As an oncologist for nearly 20 years, I have seen far too many of patients go bankrupt simply because they developed cancer. I have witnessed more of my patients each year being unable to afford rapidly escalating premiums and drug costs, and I have had to fight more and more with my patients' insurers just to get the approval of the care they needed.
I was wishful that the President's plan would address these problems and that we would have Medicare-for-all or at least a public option.
What I soon discovered is that there were over 3,300 registered healthcare lobbyists for the 535 members of Congress and that they spent over $1.2 million a day, and in total more than what was spent on the Bush Kerry election to influence legislation. And despite initially having a supermajority and filibuster proof senate, the president and the public got neither.
Then Senator Max Baucus, who was chairman of the Senate Finance Committee, reportedly received over $1.5 million in the two years leading to the legislation. Several of his former staffers were prominent healthcare lobbyists and ultimately, it was Baucus who made sure that single payer and the public option were never even debated. In fact, he has been called the poster boy for campaign finance reform.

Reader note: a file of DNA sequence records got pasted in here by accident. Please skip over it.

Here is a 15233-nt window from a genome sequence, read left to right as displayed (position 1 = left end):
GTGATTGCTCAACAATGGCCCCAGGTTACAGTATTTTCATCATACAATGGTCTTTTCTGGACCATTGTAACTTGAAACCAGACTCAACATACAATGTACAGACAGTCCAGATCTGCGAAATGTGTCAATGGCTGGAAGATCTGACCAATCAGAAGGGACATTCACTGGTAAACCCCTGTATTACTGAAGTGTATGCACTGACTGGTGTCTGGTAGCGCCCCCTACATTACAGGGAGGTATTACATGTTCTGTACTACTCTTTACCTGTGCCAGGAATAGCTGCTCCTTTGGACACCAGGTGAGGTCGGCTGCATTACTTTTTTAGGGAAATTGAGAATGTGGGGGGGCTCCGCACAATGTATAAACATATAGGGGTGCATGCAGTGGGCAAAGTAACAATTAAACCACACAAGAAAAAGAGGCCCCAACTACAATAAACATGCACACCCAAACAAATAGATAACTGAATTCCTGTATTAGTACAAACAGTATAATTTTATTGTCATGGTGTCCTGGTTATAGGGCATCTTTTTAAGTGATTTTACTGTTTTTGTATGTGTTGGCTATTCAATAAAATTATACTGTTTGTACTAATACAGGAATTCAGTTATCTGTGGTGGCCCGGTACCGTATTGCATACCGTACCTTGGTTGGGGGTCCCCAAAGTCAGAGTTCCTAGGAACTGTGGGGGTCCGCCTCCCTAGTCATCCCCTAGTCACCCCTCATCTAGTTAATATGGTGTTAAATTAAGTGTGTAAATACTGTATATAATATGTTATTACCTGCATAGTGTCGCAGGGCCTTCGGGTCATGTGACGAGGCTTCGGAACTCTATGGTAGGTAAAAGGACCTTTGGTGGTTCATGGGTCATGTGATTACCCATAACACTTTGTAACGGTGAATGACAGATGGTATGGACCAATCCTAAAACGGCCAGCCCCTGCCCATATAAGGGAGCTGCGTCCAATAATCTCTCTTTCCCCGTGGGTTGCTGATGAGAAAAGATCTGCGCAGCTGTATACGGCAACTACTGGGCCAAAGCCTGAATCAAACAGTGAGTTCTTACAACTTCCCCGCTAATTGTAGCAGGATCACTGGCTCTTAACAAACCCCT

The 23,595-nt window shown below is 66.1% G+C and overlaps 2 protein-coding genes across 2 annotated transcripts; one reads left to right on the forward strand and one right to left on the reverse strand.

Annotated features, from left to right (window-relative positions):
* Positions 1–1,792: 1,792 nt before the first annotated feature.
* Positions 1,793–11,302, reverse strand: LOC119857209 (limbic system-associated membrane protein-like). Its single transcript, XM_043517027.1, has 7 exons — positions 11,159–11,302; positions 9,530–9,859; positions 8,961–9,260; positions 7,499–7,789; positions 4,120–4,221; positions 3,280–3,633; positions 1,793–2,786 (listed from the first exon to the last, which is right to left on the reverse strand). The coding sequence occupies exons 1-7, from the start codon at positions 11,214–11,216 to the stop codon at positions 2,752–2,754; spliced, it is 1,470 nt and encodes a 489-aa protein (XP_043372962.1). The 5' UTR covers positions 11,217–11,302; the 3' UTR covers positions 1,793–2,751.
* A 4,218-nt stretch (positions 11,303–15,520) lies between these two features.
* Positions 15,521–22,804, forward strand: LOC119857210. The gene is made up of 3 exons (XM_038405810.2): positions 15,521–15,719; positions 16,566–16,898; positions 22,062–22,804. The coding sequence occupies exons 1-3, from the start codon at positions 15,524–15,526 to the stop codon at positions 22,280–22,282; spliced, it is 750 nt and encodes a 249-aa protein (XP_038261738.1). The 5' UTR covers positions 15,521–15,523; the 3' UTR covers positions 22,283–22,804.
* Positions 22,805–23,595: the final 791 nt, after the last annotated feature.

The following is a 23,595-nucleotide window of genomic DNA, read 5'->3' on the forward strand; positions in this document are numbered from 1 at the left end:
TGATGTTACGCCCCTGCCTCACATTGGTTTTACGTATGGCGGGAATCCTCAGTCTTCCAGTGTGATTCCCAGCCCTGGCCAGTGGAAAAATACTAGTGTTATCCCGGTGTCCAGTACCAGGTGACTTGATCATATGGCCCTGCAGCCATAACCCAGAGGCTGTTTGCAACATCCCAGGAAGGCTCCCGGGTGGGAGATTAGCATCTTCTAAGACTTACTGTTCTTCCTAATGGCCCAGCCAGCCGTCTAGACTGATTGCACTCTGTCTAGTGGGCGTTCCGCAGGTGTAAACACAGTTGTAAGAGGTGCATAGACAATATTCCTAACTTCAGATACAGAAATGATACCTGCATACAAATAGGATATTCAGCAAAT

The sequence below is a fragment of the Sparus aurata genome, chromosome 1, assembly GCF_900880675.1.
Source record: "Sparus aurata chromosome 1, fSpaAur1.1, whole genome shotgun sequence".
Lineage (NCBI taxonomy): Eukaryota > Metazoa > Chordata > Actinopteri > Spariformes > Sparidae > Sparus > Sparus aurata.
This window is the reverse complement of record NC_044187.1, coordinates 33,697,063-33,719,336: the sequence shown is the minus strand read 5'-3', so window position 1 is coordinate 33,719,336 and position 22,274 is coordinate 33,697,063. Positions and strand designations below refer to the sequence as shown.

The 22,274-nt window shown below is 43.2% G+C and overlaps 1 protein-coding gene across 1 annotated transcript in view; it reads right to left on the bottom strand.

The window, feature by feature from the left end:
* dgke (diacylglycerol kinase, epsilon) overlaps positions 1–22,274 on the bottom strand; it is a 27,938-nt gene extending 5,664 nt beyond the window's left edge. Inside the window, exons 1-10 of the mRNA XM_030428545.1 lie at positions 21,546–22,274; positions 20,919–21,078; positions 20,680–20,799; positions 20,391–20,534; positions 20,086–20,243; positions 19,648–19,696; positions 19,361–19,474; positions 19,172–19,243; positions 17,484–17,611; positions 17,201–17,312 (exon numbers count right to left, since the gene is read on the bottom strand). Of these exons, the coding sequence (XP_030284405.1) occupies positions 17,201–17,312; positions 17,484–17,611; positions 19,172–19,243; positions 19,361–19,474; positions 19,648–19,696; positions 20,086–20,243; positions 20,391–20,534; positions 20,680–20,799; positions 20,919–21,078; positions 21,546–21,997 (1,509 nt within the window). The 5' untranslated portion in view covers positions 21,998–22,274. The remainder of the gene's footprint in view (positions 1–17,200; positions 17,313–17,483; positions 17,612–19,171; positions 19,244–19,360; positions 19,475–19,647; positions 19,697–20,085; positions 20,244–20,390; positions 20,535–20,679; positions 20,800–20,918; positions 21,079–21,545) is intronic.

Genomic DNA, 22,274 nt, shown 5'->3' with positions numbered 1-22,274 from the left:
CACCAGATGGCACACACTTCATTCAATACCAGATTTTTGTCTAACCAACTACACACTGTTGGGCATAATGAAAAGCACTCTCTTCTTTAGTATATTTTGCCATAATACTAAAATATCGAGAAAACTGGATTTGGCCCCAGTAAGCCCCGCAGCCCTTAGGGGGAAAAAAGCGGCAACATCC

It was so bad that the well-respected medical journal called The Lancet published a special edition in 2009 in which it said "The health-care reform process exposes how corporate influence renders the US Government incapable of making policy on the basis of evidence and the public interest."
So while the ACA did indeed do some good things, there was no public option, no insurance rate regulation, and no prescription drug price control, and to many independent policy experts, it appears that the ACA was indeed largely written by the private insurance and pharmaceutical industry.
Thus, as I continually advocate for a better healthcare system I ultimately do blame those Democratic members of congress who stonewalled and prevented much more comprehensive legislation. As the Republicans made it clear that they would not cooperate or be supportive, their votes were not even needed until Senator Edward Kennedy's death, to pass real healthcare reform.
It is in this context that I referred to "democratic corporate whores". I have never said that all democratic members are beholden to special interests above their constituents. In fact, the record will show that I consistently support many of them. But, I think the facts will also show that there was excessive financial influence exerted by Big Pharma and the private insurance industry that ultimately stacked the deck in their favor.
This was the basis of my outrage and how I adopted the use of the "democratic corporate whores" terminology.
My explanation does not justify the use of the term, but I hope it provides the context and better understanding that this was never directed at Secretary Clinton.
Regardless, I am sorry for the distraction and offense this has caused for so many, and I apologize once again to Secretary Clinton and her supporters.